Receding from the coast are gentle alluvial slopes where the fertile land provides vineyards for Montepulciano d’Abruzzo and wheat for the best pasta. The Romans grew spelt here and brought its water along massive aqueducts to the capital. Spring and autumn see a succession of festivals, from flowers to chestnuts and witches to snakes.
Most of the towns and villages inland have Roman bits and pieces, medieval churches, castles and fortifications. This is the land of a thousand castles. The mountain villages are forcible reminders of a hard past of subsistence farming, worsened by deforestation, subject to recurrent famines and epidemics of the plague and cholera. Unsurprisingly, emigration was widespread: by 1915 500,000 Abruzzese had gone abroad.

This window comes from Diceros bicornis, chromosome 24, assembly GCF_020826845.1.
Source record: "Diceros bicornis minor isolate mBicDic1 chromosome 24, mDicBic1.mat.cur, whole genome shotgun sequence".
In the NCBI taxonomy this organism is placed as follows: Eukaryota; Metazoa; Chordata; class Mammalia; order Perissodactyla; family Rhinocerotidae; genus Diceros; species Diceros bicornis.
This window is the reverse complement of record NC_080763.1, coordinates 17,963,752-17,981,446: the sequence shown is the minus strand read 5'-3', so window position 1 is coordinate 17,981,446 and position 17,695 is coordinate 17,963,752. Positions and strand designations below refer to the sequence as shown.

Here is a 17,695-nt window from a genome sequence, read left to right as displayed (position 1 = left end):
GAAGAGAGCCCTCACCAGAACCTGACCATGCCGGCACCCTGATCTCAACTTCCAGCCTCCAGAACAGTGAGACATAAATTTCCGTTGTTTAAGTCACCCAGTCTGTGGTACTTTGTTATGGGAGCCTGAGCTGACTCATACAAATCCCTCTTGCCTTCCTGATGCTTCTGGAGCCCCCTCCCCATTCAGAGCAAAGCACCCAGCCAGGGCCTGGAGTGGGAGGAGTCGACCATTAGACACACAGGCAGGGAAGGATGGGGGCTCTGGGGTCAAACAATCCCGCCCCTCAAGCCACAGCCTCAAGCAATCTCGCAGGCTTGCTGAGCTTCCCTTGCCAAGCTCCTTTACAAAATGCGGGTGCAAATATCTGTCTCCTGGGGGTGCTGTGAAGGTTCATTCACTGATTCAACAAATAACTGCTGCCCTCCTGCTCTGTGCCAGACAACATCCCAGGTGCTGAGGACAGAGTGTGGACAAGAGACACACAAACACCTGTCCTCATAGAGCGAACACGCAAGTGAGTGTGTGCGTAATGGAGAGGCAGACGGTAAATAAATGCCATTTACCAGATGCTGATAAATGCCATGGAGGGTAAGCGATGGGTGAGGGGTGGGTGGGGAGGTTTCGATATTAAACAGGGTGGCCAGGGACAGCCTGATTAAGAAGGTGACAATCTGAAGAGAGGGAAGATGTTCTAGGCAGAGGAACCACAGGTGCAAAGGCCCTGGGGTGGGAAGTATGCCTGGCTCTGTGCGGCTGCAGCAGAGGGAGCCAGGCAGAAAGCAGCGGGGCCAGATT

Roccacasale, typical of these stone habitations, once had a population of 5,000. Now down to 800, its numbers have been swelled recently by an influx of 12 Staffordshire families buying holiday homes, led by Nigel Gardiner-Harvey and his wife Sarah.
They bought a three-room house for €17,000 in November 2005 and the property next door, which has four rooms and a roof terrrace, shortly after, for €15,000. Verging on the uninhabitable, it is costing €100,000 to restore.
They are joining savvy Florentines and Romans who have been buying second homes in the Abruzzo for some time, attracted by the impressive scenery, low property prices and the distinctive cuisine, despite the manner in which the tourist board describes it: “Mazzarella alla Teramana: lamb entrails and curatella meat, rolled up with endive leaves and stringed with lamb bowels”.